Saturday, May 19, 2012

Of Kissing Bridges and Fairy Stones

There is something about covered bridges that brings to mind the sound of hoofbeats echoing off the walls of the enclosed structure.

At times in those days gone by, the sounds would cease midway across the water as the horse pulled its two-passenger buggy through the structure.

Back in the 1900s, Virginia's Covered Bridges—also known as "kissing bridges"—numbered more than 100, dwindling down to about 50 in the mid-1930s. Today, these bridges now number twenty-six. Of this number, ten are authentic and sixteen are non authentic. The ten authentic bridges are comprised of eight historic bridges and two modern bridges.

Two of the historic bridges are located in Patrick County near the town of Woolwine. One of these, Jack's Creek Bridge (shown in photos #1-3), crosses the Smith River on Route 615 just west of Route 8, about two miles south of Woolwine. In a small space along 615, there was just enough space for two cars to park while photographing or walking around the bridge.

The 48-foot span, built in 1914, has been replaced by a modern bridge but is being retained.

Nearby is the Bob White Bridge, an 80-foot truss over the Smith River, one mile east of Route 8, just off Route 618. Built in 1921, it served principally as a connection between Route 8 and a church on the south side of the river.

Both bridges had only limited vehicle access and were located near private property, so finding a clear view of the bridges from different angles was somewhat difficult.

Seeing these bridges up close—even though it seemed that many repairs had been made—was a contact with history.

From the Bob White covered bridge, we drove another 20 miles to Fairy Stone State Park, the largest of Virginia's six original state parks.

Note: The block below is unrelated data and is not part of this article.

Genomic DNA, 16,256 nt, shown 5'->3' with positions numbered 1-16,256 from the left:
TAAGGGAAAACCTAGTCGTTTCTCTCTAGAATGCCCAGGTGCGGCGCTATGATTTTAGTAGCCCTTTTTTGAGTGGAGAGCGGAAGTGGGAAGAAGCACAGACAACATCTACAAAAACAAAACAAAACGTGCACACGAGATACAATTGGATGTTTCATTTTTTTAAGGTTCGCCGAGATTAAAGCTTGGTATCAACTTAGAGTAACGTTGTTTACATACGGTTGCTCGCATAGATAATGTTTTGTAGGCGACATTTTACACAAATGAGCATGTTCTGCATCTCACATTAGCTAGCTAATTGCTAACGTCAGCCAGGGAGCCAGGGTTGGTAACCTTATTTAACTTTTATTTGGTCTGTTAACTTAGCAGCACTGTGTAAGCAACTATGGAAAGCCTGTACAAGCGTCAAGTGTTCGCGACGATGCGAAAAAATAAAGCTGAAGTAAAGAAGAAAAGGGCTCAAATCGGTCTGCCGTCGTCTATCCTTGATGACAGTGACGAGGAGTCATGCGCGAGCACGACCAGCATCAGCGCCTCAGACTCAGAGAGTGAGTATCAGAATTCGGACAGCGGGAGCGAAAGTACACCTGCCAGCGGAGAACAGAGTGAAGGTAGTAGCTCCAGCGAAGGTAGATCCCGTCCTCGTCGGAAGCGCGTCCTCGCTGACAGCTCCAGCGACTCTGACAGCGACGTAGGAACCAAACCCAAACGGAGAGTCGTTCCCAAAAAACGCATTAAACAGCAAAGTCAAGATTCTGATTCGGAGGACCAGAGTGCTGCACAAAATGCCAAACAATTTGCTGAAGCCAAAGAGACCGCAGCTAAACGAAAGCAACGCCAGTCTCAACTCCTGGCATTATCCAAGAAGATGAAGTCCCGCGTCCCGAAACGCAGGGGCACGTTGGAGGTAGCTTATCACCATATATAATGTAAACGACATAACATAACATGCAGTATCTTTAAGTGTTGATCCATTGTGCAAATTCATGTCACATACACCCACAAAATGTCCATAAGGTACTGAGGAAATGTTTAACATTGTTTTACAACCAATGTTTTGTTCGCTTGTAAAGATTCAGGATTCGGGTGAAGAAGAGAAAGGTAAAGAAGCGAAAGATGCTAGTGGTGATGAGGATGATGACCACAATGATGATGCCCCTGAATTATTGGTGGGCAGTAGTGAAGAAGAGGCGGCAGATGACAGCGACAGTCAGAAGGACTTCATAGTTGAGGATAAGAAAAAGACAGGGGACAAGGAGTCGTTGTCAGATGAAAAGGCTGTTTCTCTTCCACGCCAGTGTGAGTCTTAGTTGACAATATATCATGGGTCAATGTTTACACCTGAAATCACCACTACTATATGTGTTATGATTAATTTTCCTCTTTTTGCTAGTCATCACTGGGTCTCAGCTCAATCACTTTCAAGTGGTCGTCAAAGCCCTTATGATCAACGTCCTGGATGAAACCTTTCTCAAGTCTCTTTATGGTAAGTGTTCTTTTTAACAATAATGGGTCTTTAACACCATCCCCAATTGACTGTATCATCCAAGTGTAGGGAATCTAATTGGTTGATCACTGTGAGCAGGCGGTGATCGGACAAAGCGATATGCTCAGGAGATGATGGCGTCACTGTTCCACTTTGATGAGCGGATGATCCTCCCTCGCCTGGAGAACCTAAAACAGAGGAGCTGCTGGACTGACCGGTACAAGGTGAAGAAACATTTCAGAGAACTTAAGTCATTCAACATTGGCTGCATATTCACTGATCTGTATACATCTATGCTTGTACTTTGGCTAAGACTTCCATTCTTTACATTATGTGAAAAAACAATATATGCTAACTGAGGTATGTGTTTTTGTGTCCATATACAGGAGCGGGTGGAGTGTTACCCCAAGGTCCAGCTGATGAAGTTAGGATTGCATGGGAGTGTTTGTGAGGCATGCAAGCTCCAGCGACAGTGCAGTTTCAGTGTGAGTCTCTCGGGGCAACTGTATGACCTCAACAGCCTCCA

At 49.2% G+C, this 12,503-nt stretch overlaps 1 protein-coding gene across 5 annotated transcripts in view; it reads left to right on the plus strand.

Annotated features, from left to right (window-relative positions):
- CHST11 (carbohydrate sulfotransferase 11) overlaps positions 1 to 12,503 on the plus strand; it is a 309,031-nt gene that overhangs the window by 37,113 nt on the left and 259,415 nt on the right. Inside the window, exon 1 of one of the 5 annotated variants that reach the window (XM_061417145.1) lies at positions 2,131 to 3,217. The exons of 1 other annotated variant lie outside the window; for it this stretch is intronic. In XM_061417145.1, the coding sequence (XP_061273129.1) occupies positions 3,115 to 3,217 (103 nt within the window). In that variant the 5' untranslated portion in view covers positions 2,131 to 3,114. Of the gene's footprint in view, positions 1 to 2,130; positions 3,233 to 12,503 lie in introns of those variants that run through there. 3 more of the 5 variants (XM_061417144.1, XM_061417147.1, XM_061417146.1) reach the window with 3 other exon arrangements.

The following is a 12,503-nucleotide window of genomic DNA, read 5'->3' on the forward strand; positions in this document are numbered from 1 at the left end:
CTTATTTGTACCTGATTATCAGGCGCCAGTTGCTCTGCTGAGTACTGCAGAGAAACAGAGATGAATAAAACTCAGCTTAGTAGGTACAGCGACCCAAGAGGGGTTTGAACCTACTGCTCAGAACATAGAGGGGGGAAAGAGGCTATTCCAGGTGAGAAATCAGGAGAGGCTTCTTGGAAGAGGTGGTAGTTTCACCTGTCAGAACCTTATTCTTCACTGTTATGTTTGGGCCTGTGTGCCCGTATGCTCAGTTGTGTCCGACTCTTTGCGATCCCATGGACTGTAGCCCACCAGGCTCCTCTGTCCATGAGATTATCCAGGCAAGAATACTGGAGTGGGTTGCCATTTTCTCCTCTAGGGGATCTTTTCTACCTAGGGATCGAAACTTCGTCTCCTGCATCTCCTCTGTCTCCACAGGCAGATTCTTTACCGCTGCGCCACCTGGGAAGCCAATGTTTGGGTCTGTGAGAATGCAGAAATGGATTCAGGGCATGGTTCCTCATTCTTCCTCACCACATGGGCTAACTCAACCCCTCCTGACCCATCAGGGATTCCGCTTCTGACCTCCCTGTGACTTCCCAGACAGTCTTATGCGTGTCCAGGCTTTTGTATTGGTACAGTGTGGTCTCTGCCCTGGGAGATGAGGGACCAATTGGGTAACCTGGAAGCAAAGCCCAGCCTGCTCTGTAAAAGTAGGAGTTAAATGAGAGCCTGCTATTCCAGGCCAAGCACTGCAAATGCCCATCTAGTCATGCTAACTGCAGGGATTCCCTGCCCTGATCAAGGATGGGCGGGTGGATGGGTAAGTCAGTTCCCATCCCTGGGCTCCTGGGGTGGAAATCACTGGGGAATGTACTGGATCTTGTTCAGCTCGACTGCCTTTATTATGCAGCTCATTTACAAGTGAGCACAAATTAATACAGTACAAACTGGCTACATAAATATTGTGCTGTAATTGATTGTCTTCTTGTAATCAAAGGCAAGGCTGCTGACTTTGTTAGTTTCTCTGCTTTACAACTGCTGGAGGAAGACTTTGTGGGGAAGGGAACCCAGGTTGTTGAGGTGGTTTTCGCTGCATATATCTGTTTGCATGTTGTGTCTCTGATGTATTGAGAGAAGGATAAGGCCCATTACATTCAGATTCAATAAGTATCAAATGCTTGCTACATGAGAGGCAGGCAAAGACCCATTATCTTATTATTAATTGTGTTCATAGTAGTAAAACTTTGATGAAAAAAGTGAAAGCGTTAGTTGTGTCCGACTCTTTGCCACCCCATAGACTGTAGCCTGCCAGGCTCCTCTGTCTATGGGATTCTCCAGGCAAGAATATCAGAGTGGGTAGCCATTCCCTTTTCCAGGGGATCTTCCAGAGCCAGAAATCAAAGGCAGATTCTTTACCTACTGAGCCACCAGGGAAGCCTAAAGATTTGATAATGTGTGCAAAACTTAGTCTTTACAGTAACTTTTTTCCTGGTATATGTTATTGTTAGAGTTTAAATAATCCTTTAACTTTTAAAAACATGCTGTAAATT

The park’s services were limited to the gift shop, since we were about 10 days ahead of the Memorial Day weekend opening. A short
walk along the shoreline of the 168-acre lake showed that prepa-rations were nearly complete for opening day.

The beach and volleyball court needed some raking, but the kayaks

and canoes needed only to be emptied of the accumu-lation from the recent rainstorm. But these recreational opportu-nities and the hiking trails were not our main reason for visiting this park.

You see, Fairy Stone State Park is home to its namesake "fairy stones." And, as you might expect upon hearing the name of the stones, there is a legend of the Fairy Stone: “Many hundreds of years before Chief Powhatan’s reign, fairies were dancing around a spring of water, playing with naiads and wood nymphs, when an elfin messenger arrived from a city far away. He brought news of the death of Christ. When these creatures of the forest heard the story of the crucifixion, they wept. As their tears fell upon the earth, they crystallized to form beautiful crosses.

“For many years people held these little crosses in superstitious awe, firm in the belief that they protected the wearer against witchcraft, sickness, accidents and disaster. Fairy stones are staurolite, a combination of silica, iron and aluminum. Staurolite crystallizes at 60 or 90 degree angles, hence the stone's cross-like structure. Found only in rocks once subjected to great heat and pressure, the mineral was formed long, long ago, during the rise of the Appalachian Mountains. The stones are most commonly shaped like St. Andrew’s cross, an "X," but "T" shaped Roman crosses and square Maltese
crosses are the most sought-after. The rare staurolite stones are found elsewhere but not in such abundance as at Fairy Stone State Park” (park informational brochures).

At the Gift Shop, we saw many examples of the “raw” stones. They ran the gamut of rocks the size of your thumb nail—some with no signs of the distinctive angles and others with portions protruding from the small rocks. When polished, the rocks look like those in the photo above.

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